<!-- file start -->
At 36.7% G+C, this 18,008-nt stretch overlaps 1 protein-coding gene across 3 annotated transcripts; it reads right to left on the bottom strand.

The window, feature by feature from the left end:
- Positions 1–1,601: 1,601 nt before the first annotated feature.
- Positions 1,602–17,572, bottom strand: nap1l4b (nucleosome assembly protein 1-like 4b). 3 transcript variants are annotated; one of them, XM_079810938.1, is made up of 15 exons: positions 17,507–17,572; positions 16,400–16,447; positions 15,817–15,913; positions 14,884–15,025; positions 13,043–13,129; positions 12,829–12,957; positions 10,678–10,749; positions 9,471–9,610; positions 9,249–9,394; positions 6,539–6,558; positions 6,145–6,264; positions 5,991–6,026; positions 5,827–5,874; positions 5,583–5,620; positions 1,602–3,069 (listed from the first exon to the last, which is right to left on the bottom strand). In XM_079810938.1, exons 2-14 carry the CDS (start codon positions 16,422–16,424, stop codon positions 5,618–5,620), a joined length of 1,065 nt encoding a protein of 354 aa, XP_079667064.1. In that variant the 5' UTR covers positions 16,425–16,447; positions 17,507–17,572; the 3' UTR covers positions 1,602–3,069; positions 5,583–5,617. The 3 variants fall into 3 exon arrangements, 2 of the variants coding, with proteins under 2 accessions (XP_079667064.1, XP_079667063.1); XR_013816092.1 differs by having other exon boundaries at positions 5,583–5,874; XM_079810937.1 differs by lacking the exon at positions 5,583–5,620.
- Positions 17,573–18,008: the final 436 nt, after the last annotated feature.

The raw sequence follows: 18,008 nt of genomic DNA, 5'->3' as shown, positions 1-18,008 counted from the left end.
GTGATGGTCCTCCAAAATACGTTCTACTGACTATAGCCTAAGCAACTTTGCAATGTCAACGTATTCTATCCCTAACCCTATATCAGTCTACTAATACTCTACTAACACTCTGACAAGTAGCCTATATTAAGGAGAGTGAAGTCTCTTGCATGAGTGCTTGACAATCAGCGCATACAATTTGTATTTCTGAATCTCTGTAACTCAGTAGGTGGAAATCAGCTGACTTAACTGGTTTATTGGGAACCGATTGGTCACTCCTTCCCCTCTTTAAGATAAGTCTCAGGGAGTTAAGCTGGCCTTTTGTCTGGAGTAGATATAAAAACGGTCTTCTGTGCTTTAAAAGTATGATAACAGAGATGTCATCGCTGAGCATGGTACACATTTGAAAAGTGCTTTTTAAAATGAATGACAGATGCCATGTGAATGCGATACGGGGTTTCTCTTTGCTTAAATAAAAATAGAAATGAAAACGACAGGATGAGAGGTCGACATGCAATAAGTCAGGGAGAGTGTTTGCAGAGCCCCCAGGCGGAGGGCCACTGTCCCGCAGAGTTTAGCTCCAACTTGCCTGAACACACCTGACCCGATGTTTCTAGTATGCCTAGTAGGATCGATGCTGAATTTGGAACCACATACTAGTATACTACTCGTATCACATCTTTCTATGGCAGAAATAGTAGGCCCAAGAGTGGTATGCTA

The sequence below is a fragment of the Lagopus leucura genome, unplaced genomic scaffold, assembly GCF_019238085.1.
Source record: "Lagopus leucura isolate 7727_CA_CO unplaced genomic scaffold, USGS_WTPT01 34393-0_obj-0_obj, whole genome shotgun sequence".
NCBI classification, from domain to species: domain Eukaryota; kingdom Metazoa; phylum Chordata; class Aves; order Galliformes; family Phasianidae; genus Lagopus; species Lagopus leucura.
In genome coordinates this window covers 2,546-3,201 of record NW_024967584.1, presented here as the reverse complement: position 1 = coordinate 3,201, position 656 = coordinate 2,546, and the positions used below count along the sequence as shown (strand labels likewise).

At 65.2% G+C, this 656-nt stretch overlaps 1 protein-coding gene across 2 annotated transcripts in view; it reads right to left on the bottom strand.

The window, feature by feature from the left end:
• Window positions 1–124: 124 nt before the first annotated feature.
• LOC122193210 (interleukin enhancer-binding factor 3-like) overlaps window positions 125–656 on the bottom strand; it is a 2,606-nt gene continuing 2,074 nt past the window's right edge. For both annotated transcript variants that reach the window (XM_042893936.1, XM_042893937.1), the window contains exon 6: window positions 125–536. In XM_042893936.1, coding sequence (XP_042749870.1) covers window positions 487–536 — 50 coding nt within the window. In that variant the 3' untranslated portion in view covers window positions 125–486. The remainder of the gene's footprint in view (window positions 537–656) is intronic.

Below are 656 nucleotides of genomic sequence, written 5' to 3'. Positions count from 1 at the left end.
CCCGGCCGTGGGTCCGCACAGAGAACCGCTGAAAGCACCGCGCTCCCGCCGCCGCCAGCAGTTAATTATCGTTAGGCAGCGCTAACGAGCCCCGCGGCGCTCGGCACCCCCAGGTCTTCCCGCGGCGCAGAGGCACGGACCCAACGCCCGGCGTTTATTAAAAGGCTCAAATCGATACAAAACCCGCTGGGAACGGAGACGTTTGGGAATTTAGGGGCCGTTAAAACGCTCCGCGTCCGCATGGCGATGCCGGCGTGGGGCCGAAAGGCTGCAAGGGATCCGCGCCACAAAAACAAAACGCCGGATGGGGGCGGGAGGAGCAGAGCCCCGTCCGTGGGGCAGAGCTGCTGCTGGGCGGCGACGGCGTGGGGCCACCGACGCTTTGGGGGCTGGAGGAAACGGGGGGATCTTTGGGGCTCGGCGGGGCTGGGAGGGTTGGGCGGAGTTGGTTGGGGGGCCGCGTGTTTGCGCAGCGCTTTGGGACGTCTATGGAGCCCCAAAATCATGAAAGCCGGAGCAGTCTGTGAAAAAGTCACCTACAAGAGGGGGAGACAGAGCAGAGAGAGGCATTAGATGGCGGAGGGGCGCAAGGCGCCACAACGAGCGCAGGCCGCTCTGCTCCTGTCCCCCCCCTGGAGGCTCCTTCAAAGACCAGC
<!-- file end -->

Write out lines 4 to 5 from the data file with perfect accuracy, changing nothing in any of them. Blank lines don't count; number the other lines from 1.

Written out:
- Positions 1,602–17,572, bottom strand: nap1l4b (nucleosome assembly protein 1-like 4b). 3 transcript variants are annotated; one of them, XM_079810938.1, is made up of 15 exons: positions 17,507–17,572; positions 16,400–16,447; positions 15,817–15,913; positions 14,884–15,025; positions 13,043–13,129; positions 12,829–12,957; positions 10,678–10,749; positions 9,471–9,610; positions 9,249–9,394; positions 6,539–6,558; positions 6,145–6,264; positions 5,991–6,026; positions 5,827–5,874; positions 5,583–5,620; positions 1,602–3,069 (listed from the first exon to the last, which is right to left on the bottom strand). In XM_079810938.1, exons 2-14 carry the CDS (start codon positions 16,422–16,424, stop codon positions 5,618–5,620), a joined length of 1,065 nt encoding a protein of 354 aa, XP_079667064.1. In that variant the 5' UTR covers positions 16,425–16,447; positions 17,507–17,572; the 3' UTR covers positions 1,602–3,069; positions 5,583–5,617. The 3 variants fall into 3 exon arrangements, 2 of the variants coding, with proteins under 2 accessions (XP_079667064.1, XP_079667063.1); XR_013816092.1 differs by having other exon boundaries at positions 5,583–5,874; XM_079810937.1 differs by lacking the exon at positions 5,583–5,620.
- Positions 17,573–18,008: the final 436 nt, after the last annotated feature.